Dark Caramel Syrup
Large Stainless Steel Pot
2 Cups White Sugar
2 Cups Water
1/4 cup Corn Syrup
1/4 cup Maltose (Optional)
1/4 cup light caramel (Optional)
1. In a pot, combine 2 cups sugar, 1 cup of water, and 1/4 cup Corn Syrup. Reserve the other cup of water for later. Turn your stove to “medium-high”
2. Bring the mixture to boil and place a lid on the pot for two minutes. This will allow the steam created during boiling to wash the sides of the pot.
3. Remove the lid and continue cooking until the sugar turns dark amber/red. This will take about 10 to 15 minutes. When the sugar goes from a golden colour to dark amber/red, it will happen very quickly, so don’t leave the pot unattended.
4. If you notice that areas of sugar are turning darker quicker than others, this means your heat is uneven underneath the pot. You can rotate the pot to balance this out, or very gently swirl the sugar.
5. As the temperature approaches 195°C (about 400°F) have the lid, two oven mitts and the reserved cup of water ready.
6. Once the sugar has reached the temperature, or proper colour, remove the pot from the heat and add the cup of water quickly and place the lid over the pot. CAUTION! Adding water to hot sugar results in a lot of sputtering and steaming. The steam and flying blobs of hot sugar can burn, so use your oven mitts and stay back once you add the water.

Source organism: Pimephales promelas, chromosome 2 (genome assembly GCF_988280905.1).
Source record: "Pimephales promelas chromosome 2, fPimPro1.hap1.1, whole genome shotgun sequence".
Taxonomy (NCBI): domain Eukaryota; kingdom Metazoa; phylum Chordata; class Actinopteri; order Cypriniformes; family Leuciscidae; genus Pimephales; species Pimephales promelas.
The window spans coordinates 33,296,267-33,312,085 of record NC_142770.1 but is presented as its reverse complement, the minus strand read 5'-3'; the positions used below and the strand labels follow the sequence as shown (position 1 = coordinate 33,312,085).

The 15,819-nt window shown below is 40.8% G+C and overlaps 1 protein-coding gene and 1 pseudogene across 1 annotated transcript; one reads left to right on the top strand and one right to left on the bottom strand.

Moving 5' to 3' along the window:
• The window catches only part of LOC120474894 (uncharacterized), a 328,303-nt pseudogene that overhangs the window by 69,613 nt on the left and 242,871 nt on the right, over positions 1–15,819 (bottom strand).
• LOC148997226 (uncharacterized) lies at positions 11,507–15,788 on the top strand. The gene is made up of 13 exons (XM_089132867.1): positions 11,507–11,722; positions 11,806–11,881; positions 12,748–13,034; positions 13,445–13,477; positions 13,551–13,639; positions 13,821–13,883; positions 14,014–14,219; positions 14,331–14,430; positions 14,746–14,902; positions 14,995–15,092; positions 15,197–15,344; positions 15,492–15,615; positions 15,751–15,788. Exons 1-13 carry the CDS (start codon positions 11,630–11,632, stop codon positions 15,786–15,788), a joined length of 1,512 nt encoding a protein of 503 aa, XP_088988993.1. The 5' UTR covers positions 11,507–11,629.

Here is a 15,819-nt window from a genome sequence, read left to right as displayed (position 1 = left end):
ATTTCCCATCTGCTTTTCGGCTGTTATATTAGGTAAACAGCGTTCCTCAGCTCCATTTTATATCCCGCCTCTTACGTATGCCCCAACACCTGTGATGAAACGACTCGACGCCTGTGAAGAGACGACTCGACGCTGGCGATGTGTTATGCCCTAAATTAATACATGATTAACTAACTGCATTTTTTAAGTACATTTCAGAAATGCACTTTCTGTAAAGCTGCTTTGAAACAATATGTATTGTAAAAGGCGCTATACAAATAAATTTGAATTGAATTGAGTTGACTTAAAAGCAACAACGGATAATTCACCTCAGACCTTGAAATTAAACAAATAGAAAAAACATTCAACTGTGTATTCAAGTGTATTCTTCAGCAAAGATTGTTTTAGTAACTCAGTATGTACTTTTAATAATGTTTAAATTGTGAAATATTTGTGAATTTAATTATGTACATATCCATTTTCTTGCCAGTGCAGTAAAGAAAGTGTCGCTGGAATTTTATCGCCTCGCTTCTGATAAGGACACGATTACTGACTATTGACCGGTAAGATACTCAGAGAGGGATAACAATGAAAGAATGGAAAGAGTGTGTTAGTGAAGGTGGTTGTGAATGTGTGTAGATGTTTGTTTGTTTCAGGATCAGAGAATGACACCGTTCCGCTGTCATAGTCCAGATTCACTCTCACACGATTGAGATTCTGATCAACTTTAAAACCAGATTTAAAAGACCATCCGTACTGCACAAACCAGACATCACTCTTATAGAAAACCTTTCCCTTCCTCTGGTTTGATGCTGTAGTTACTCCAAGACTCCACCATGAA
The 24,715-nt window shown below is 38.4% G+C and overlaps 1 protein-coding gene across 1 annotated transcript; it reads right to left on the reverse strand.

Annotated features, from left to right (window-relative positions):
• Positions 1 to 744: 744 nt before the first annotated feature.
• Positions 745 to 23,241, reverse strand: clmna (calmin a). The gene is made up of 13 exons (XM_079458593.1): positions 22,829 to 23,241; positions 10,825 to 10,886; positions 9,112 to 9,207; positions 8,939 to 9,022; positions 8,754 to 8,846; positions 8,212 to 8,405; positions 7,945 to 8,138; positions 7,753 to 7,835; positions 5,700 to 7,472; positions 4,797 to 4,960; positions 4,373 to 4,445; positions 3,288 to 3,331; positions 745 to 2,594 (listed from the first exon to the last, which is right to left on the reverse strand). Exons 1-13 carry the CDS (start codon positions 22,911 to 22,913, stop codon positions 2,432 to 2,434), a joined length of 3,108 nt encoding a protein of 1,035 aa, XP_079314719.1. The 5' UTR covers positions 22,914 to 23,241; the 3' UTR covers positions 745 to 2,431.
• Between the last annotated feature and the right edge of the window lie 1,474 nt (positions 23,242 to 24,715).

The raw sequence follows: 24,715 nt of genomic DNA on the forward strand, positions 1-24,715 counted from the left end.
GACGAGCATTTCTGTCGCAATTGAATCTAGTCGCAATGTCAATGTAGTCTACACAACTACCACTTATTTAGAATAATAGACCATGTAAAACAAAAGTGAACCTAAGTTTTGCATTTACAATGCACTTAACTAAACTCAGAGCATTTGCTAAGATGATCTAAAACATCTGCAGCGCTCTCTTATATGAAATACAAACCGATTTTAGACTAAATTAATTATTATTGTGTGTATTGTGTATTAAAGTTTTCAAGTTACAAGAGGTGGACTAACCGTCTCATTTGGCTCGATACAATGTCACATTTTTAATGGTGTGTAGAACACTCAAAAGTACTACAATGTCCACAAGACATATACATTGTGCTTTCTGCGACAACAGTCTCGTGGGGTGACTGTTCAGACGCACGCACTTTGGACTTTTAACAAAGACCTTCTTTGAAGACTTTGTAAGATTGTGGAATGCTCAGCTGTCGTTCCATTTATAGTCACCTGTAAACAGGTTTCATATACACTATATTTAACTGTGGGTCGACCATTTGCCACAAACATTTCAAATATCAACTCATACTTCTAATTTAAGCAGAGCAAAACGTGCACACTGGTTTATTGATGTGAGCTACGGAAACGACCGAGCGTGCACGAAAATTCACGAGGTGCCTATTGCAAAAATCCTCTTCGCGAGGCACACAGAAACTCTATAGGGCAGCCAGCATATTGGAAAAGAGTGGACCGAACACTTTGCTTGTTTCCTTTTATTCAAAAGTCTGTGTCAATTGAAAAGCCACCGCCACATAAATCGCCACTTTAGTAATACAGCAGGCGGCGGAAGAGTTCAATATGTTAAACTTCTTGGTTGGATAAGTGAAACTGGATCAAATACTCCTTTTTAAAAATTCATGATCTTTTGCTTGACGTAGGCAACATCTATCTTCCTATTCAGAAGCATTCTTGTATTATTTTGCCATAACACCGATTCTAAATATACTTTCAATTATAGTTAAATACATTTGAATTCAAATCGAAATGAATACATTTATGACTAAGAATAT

7. Once the volcanic reaction has subsided, you can start stirring the mixture. This will help dissolve the clumps of undissolved caramel. The temperature of this liquid is still very hot!
8. Upon cooling to about 65°C you can add 1/4 cup of Maltose Sugar (Maltodextrin) and stir until dissolved. This will help give the syrup a thicker consistency the results in a silky texture when added to drink. You can get maltodextrin at any homebrew or wine making shop.
9. The light caramel syrup can be added to give your dark caramel a sweeter taste. If the caramel has been overcooked, this will help balance out the flavour. If you find the dark caramel syrup to have an adequate level of sweetness you can skip it. Light caramel syrup is made the same way as the dark version but you only cook it until it’s a medium amber colour.
10. Store caramel syrup in a glass bottle
I have used this syrup in a number of unique creations. It provides a great depth of flavour and will impress your guests and customers. In the future, I will be adding cocktails that use this as a key ingredient.
Concerns About Whether Caramel is Healthy?
The key concern about caramel colouring is from commercial versions of caramel that are produced using ammonium sulphate, which can produce 4-methylimidazole (4-MEI). This is not applicable to this syrup recipe because that ingredient (ammonium sulphate) is not used for this caramel, which is called Class I or E150 caramel. The commercial version is called Class IV or E150d.